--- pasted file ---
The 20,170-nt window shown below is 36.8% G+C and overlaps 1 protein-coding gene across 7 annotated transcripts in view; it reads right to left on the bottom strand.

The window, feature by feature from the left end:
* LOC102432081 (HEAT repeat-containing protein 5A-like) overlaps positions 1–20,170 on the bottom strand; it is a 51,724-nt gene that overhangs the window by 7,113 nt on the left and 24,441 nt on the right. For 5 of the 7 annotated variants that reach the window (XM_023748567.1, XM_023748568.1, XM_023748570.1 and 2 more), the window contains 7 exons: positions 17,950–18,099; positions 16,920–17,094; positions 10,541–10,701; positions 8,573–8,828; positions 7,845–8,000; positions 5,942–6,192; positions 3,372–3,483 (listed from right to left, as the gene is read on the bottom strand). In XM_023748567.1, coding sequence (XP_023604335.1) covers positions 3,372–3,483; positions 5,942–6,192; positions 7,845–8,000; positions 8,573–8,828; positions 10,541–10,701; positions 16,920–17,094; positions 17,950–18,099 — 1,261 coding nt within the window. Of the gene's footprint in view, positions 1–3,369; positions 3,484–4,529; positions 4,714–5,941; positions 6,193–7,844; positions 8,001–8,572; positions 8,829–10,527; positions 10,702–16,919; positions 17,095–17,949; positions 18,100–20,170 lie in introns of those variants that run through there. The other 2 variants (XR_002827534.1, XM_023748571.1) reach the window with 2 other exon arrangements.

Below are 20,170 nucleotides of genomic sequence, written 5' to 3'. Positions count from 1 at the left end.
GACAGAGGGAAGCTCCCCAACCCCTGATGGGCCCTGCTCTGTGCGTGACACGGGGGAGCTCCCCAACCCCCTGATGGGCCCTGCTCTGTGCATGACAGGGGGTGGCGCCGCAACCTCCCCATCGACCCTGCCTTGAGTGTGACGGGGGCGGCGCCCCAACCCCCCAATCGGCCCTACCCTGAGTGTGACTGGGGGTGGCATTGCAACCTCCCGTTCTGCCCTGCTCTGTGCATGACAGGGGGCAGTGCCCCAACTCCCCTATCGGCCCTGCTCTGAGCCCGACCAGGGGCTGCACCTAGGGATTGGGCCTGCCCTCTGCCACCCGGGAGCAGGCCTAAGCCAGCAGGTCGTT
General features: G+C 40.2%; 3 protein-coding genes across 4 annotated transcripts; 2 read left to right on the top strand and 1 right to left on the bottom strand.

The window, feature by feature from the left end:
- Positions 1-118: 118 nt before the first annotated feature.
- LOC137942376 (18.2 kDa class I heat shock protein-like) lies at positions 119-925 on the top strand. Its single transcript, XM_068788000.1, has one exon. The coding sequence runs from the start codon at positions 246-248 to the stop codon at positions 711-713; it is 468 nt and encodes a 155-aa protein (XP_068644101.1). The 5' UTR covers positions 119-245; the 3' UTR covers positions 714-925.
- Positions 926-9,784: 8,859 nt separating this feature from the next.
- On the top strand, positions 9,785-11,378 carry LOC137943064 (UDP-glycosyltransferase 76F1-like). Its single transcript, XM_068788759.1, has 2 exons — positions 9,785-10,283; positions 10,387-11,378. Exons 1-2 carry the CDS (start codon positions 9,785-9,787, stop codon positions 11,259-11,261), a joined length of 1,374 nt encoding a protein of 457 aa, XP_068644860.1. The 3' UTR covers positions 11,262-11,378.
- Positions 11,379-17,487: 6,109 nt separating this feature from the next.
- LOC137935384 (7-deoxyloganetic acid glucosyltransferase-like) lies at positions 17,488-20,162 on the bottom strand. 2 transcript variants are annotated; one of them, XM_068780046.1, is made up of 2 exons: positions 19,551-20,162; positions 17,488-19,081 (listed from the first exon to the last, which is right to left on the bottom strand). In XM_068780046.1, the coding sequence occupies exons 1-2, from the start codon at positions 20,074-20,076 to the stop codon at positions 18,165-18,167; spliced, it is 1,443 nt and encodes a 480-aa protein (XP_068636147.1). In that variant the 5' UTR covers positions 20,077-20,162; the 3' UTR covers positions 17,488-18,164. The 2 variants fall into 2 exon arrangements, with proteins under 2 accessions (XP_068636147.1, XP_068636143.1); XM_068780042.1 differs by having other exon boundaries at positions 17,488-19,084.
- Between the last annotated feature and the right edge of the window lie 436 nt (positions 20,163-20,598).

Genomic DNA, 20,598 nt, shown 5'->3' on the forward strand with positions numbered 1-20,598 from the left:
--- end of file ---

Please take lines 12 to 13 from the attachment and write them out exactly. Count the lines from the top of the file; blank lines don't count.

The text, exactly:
- Positions 11,379-17,487: 6,109 nt separating this feature from the next.
- LOC137935384 (7-deoxyloganetic acid glucosyltransferase-like) lies at positions 17,488-20,162 on the bottom strand. 2 transcript variants are annotated; one of them, XM_068780046.1, is made up of 2 exons: positions 19,551-20,162; positions 17,488-19,081 (listed from the first exon to the last, which is right to left on the bottom strand). In XM_068780046.1, the coding sequence occupies exons 1-2, from the start codon at positions 20,074-20,076 to the stop codon at positions 18,165-18,167; spliced, it is 1,443 nt and encodes a 480-aa protein (XP_068636147.1). In that variant the 5' UTR covers positions 20,077-20,162; the 3' UTR covers positions 17,488-18,164. The 2 variants fall into 2 exon arrangements, with proteins under 2 accessions (XP_068636147.1, XP_068636143.1); XM_068780042.1 differs by having other exon boundaries at positions 17,488-19,084.